I have a little something different on the blog today, as I have an extract from new book Walking Wounded. So a little different to your average book review!
Regular readers will know that I recently signed up for a blog hop book tour, which started with us reviewing Isolation Junction last week. Walking Wounded is the next book on the list.
Walking Wounded is written by Anna Franklin Osborne and is the story of those left behind in a Blitz ravaged London.
I can very much relate to author Anna. As a parent, she hit a tiny crisis a few years ago as she that her purpose in life had narrowed to not an awful lot more than dashing between two jobs and being a mummy taxi. So, she decided to start writing. Which was was pretty much the reason I started this blog!
Walking Wounded was written over a period of a year, on a tiny tablet. Anna wrote every day in 10 minute bursts while sat in the school car-park waiting for her daughter to emerge from school. She wrote parked outside ballet lessons and maths lessons. She wrote early in the mornings while everyone was asleep. That is dedication and I very much admire that!
So what is Walking Wounded about?
Walking Wounded is a war story and family saga, focusing on those left behind whilst their men folk went to war. It is about how they survived and how their relationships evolved through periods of violence, loss and reunion.
Spanning the period from the Armistice of the Great War to the exodus of the Ten Pound Poms to Australia in the 1950s, its internal violence is mirrored by the world stage upon which it is set.
Extract Four – Walking Wounded
Click here to pop over to The Stationary Geekette, to read extract three.
“The next few days passed in a blur. The excitement of the war ending, the boys coming home, and now Edie’s engagement all had a dreamlike quality, and Florence felt her way through them carefully, knowing that a gulf existed between her and her husband that she had yet to navigate.
On the surface, he was the same old William, a carbon copy of Reggie and Bert, although his black hair now had a stubborn white streak at his temple. He seemed at peace in the daytime, loving nothing more than pulling the now doting Lydia up onto his lap and singing to her in his soft voice.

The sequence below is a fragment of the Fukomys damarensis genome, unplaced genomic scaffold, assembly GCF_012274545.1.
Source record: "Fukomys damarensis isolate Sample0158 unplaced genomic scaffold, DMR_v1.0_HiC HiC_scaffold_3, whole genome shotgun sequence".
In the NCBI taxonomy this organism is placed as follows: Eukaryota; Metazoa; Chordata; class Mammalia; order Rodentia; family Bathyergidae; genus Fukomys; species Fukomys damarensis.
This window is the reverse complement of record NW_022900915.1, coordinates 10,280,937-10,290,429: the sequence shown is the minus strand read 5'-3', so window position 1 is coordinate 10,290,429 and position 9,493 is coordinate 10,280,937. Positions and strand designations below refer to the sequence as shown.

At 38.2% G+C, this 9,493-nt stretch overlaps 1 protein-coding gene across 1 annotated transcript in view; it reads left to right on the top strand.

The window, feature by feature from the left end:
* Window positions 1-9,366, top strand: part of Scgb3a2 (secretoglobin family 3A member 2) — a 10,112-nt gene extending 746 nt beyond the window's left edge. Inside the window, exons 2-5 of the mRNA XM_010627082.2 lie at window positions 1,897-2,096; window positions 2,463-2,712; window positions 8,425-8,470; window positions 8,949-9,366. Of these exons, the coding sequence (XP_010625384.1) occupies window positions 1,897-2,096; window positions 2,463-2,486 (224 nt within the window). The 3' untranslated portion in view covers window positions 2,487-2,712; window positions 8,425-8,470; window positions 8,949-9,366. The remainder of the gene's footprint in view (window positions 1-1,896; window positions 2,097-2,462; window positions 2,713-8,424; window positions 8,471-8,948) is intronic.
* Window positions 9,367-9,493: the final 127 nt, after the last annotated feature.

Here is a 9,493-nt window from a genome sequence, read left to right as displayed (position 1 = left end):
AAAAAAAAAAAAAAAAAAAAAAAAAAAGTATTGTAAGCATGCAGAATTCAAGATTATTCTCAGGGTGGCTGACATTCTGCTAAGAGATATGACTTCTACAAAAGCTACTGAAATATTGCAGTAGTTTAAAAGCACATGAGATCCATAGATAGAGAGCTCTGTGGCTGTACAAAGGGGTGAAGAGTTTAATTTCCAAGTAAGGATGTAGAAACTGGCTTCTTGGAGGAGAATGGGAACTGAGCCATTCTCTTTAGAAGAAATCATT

But as the day wore on, he would become increasingly agitated and tense, avoiding his wife’s eye as she worked around him in the house. And each night, when the boys got back from working in the shop, he would leap up with barely disguised relief and suggest he took them out for a pint, leaving with a backward guilty glance and arriving home too late and too drunk to talk, falling into bed and sleeping within moments.
And then one night, the nightmares started.
It was a Tuesday, stocktaking day for the boys, so Florence was not expecting them home until late as they would usually meet their friends at the pub directly after finishing work. She has arranged for Edie to take Lydia out for a play with friends, her daughter looking at her with sudden, bashful understanding, ‘I’ll buy her fish and chips and have an early night, Mum.’
She glanced ruefully at herself in the mirror, a little embarrassed that she was feeling shy because of what she had planned, then pulled the pretty fabric of her favourite maternity smock down over her neat but expanding bump and walked downstairs with a determined smile pinned on her face.
William barely looked up as she entered the kitchen and for a moment she hesitated.